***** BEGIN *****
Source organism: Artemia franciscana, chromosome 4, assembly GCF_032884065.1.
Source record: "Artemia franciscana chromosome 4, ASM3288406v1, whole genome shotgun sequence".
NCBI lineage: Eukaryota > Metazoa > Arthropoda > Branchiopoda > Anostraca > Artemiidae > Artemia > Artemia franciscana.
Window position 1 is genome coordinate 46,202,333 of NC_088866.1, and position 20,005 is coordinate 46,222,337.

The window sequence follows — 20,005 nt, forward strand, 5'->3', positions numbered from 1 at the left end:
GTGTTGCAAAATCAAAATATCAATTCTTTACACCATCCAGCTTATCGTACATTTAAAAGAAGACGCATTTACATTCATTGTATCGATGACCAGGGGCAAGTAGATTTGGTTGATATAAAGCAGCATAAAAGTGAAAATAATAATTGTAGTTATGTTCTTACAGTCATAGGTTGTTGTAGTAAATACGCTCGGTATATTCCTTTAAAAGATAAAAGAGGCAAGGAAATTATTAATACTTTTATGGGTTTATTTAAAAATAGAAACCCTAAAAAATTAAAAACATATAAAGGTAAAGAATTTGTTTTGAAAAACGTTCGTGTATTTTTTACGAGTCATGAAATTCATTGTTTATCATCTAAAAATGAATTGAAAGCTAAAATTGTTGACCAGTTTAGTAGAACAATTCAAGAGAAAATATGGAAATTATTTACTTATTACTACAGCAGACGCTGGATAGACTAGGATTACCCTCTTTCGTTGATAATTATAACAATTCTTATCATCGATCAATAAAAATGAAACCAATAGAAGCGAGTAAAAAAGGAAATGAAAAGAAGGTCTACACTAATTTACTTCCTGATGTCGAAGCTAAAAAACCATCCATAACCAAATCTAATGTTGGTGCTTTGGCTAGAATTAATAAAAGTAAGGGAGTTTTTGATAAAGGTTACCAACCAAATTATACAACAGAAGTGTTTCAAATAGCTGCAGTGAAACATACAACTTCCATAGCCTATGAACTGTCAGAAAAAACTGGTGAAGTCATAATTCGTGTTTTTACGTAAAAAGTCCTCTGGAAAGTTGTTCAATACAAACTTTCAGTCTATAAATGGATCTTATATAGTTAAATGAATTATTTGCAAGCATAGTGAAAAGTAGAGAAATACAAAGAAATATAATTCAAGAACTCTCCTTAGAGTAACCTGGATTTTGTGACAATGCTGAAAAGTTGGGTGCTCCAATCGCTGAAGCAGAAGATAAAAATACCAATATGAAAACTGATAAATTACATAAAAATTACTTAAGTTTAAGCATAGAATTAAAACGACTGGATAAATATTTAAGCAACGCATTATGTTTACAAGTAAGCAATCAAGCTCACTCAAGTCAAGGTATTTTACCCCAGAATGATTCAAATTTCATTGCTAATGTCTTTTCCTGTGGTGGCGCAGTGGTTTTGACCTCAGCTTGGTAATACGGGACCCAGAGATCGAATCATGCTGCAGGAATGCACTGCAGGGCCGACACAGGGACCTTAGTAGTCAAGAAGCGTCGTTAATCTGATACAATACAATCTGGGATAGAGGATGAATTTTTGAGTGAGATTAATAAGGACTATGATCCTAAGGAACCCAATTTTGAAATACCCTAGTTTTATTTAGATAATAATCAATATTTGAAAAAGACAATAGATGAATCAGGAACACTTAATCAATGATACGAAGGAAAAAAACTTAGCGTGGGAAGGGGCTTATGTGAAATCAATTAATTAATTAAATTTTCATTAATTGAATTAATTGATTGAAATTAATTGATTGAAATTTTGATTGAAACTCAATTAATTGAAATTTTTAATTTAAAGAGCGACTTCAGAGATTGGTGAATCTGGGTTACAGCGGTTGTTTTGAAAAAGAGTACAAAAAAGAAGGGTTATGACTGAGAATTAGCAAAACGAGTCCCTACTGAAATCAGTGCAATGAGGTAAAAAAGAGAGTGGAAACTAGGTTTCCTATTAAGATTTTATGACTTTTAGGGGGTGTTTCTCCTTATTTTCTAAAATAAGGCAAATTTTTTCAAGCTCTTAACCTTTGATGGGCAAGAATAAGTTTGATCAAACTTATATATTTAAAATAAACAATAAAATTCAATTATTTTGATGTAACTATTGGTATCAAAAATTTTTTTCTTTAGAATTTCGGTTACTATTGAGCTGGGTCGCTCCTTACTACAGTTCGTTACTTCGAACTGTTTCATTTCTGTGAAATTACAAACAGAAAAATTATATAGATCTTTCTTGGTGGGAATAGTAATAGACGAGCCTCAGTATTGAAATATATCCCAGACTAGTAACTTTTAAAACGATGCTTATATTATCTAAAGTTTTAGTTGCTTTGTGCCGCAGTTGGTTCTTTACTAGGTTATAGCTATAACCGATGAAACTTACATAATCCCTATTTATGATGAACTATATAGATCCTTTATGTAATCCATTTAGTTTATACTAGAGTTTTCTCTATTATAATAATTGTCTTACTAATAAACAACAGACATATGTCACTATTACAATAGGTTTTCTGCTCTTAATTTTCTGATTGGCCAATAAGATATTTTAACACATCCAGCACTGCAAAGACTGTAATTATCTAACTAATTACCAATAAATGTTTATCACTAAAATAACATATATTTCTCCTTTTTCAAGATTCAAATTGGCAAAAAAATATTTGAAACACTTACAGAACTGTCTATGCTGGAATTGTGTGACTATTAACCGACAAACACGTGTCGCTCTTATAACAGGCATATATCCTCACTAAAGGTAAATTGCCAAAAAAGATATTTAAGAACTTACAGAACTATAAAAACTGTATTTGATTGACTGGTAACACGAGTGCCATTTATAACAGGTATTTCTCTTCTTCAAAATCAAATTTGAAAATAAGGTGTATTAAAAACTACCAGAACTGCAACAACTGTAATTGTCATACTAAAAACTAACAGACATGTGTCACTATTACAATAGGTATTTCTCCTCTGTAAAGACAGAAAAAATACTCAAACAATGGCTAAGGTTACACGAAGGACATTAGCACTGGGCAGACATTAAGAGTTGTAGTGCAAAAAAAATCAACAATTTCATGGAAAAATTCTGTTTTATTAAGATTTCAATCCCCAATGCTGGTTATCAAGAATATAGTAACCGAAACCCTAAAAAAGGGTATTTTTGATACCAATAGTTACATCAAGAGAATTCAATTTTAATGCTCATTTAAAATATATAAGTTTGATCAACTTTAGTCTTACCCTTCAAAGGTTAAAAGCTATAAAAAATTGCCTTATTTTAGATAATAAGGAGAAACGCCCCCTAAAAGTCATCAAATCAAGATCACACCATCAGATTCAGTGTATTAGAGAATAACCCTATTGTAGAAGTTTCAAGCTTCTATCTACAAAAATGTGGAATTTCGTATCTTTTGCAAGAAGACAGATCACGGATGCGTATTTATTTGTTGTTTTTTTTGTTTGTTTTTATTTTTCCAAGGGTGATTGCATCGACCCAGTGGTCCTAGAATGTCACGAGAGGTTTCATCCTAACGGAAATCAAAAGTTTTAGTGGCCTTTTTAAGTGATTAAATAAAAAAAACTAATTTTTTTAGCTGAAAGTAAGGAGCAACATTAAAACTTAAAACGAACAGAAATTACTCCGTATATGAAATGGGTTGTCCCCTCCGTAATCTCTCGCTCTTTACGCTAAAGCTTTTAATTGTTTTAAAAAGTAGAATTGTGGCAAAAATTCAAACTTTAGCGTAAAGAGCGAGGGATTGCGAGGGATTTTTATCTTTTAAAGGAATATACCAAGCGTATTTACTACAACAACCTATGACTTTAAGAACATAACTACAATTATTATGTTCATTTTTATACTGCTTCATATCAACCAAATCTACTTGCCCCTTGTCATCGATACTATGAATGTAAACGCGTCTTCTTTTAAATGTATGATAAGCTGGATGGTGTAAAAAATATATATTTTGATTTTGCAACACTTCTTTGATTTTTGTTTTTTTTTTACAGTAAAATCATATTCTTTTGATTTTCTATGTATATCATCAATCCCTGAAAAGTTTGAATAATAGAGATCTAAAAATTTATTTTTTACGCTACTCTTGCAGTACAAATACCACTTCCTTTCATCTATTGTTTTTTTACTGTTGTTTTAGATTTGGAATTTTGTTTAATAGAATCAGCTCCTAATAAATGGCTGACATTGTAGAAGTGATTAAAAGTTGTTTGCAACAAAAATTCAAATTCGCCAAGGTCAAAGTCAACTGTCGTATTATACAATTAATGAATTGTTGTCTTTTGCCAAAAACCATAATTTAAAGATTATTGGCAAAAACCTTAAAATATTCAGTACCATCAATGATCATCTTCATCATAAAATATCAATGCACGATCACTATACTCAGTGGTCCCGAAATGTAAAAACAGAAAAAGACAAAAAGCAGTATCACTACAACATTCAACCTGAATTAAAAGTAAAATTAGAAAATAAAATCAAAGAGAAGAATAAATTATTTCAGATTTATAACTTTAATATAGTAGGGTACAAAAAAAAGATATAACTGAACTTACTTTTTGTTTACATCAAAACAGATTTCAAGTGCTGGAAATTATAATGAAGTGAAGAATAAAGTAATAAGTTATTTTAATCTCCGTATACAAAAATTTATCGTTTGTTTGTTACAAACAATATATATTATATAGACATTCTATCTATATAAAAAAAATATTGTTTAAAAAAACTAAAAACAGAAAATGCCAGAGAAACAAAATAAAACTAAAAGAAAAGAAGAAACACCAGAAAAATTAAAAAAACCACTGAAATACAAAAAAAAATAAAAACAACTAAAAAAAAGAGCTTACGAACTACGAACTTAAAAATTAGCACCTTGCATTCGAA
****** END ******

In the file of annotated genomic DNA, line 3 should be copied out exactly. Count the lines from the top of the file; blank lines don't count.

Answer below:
NCBI lineage: Eukaryota > Metazoa > Arthropoda > Branchiopoda > Anostraca > Artemiidae > Artemia > Artemia franciscana.